I suspect that this diagnosis and its treatment will have lots to teach me about what I’ve been calling — not without misgivings — the power of asking. I’m also hoping that Newson’s work and other research on PDA will shed some light on the question Marc Tognotti put to me in an email after I posted my notes on Austin and Asking: namely, whether we can talk coherently about demands as a kind of asking. I’ve been satisfied with making rough equivalences between the terms, and in an earlier post I’ve even managed to cheat the idea of moral claims into the word “demand.”

Marc countered that he was surprised that I included demands in a discussion of asking and that there is a difference between demands and requests (or asking someone to) that’s probably worth maintaining. In short, to talk about demands and asking in the same breath confuses things, he says, because demands are more akin to commands or coercion than requests.

I admit there’s a lot here to sort out, including questions about the kinds of authority, moral or otherwise, we need to make commands, demands and requests. For the time being, I’m taking refuge in the etymological roots of our English word “demand” in the French demander, and I’ve also found some shelter in the Oxford English Dictionary, which lists “to demand” among the definitions of ask. But none of that will do for very long. It might be nothing more than an avoidance strategy.

Still, I think it’s clear that the verb ask can be used exercitively — to exercise power, and that using the verb ask in that way can be (let me put it this way for now) pretty much like making a demand: “I ask that you take your hands off me.” “I ask you to respect my rights.” “I ask you to come forward, so that you can see this for yourselves.” Maybe those examples are a little clunky and formal, and I admit that the last one can be construed as invitation rather than a demand. More importantly, I don’t want to limit the “power” that I am talking about here to the making of demands or even the kind of asking that is pretty much like a demand. Ultimately, I am more interested in the way that asking — or serious conversations about what to do — can give people an equal share in power.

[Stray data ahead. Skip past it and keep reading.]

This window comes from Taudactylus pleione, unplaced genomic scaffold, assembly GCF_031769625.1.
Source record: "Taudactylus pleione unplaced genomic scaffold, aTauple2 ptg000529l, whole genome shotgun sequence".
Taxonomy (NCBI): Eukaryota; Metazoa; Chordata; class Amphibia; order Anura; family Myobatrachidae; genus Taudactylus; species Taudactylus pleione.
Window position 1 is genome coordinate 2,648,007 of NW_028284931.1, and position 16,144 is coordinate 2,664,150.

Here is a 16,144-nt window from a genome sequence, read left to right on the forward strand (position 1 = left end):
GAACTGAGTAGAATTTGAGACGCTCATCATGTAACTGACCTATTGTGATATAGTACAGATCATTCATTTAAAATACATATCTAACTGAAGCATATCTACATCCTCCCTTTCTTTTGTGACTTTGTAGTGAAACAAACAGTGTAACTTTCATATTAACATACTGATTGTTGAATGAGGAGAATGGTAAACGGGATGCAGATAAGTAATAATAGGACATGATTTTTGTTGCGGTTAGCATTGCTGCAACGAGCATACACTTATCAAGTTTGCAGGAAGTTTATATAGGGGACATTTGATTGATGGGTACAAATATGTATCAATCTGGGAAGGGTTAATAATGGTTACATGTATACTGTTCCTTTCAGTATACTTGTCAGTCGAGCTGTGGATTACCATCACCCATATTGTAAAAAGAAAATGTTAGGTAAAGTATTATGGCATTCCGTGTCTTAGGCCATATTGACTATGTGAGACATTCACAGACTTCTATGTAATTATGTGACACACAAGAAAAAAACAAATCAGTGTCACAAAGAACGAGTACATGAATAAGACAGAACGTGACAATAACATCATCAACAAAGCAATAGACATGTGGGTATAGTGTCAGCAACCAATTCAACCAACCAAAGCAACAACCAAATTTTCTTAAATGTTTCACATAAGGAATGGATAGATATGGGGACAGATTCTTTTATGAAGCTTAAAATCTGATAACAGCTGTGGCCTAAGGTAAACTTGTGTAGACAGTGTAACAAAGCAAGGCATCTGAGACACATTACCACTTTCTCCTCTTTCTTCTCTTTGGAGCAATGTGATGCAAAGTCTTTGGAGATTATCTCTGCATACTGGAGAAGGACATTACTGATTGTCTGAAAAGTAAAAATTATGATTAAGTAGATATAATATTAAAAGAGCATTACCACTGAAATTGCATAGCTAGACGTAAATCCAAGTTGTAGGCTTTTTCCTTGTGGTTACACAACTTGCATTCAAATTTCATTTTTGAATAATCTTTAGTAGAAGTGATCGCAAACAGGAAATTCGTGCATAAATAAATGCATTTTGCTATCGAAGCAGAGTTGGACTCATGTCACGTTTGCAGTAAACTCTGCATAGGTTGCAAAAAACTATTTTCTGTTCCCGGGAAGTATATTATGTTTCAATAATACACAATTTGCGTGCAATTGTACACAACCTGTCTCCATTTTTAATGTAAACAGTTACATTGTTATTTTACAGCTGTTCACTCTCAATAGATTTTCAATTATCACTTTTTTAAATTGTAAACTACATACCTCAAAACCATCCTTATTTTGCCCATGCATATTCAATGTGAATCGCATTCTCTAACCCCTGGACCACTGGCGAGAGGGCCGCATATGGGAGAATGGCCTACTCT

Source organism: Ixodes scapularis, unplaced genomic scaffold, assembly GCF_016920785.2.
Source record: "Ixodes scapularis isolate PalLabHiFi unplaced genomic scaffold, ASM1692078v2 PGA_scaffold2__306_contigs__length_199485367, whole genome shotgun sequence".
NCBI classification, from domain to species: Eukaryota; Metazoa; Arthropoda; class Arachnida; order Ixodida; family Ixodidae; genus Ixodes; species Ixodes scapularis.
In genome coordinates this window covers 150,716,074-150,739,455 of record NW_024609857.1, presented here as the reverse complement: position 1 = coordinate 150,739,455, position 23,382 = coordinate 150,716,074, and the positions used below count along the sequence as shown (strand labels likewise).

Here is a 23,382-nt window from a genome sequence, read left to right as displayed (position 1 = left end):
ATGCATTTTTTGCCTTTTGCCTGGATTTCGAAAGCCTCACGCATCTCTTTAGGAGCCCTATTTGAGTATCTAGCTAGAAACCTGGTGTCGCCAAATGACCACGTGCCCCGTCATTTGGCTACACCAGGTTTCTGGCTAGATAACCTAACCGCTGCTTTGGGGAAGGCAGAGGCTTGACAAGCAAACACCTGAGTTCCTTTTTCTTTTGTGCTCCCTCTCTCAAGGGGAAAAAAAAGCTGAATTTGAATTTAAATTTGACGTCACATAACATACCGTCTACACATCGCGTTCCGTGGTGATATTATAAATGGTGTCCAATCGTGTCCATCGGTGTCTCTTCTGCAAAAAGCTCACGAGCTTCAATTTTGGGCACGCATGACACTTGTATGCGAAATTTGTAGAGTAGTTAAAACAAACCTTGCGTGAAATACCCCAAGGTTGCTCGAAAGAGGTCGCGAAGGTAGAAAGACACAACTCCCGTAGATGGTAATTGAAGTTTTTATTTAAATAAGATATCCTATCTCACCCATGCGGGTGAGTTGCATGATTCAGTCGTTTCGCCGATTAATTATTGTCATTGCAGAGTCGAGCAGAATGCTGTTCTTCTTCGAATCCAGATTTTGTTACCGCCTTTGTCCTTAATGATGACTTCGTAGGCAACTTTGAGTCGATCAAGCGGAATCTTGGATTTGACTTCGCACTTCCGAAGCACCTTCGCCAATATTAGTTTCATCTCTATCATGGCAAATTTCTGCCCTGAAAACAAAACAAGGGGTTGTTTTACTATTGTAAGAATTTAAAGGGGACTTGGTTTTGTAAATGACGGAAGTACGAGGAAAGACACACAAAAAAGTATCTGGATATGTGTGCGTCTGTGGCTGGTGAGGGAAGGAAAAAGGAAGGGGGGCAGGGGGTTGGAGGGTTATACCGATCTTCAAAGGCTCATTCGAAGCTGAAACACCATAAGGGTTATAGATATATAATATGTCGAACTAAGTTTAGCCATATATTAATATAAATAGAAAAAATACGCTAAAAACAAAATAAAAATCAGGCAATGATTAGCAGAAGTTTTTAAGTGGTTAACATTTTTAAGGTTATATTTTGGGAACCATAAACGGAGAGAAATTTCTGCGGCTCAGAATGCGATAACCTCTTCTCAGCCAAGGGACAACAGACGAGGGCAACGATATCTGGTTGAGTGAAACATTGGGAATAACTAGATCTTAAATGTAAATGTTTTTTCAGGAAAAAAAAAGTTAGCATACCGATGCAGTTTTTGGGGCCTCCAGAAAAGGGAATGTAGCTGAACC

I still have a lot more reading to do before I can tie all this back to PDA, but I’ve managed to grasp the basics. People with PDA experience demands as a complete loss of control: powerlessness. They feel coerced, not asked to or whether they would. Even the most trifling demand seems to eclipse their will. In this diagnosis, demands are more like commands, less like asking or the start of a conversation about what to do. Even the simplest request or suggestion can be mistaken for an order and resisted.

One parent of a child with PDA reports that her child misinterprets “everything as a demand” being shouted at her; and to overcome the child’s pathological demand avoidance she and her husband “always try to phrase demands in a way that offers…choices and we are always prepared to negotiate.” Many boundaries too, have to be negotiated, even when it’s a question of what’s safe or lawful, so that the child “feels that it is either her choice or is open to negotiation.”

Of course it’s deceptive, a manipulation to give the illusion of control and preempt the child’s manipulations. It’s not a serious conversation; it’s power play: the parents engage the child in mimicking the very real power we share when we have choices to make, nobody is in charge and nothing is settled. And that is what these children seem to want, but only because that gives them a chance to take back control.

Postscript: some readers have found my last paragraph controversial or just wrongheaded. Please take a moment to read the comments on this post from parents of children diagnosed with PDA.

Can Films Still Make a Difference?

What filmmaker wouldn’t be pleased with a critic like Joan Gibb Engel? Here’s what she writes about 1913 Massacre.

We were treated to a complex story, excellently told, replete with black and white stills from the period depicting the miners, the strikers, the town, the children, and the hall before it was torn down, and there were colorful scenes from the present of townspeople reflecting on the tragedy and their versions of what really happened. It had mystery, drama, sentiment, dance, and of course, the now-famous song sung in the film by Woody’s son Arlo.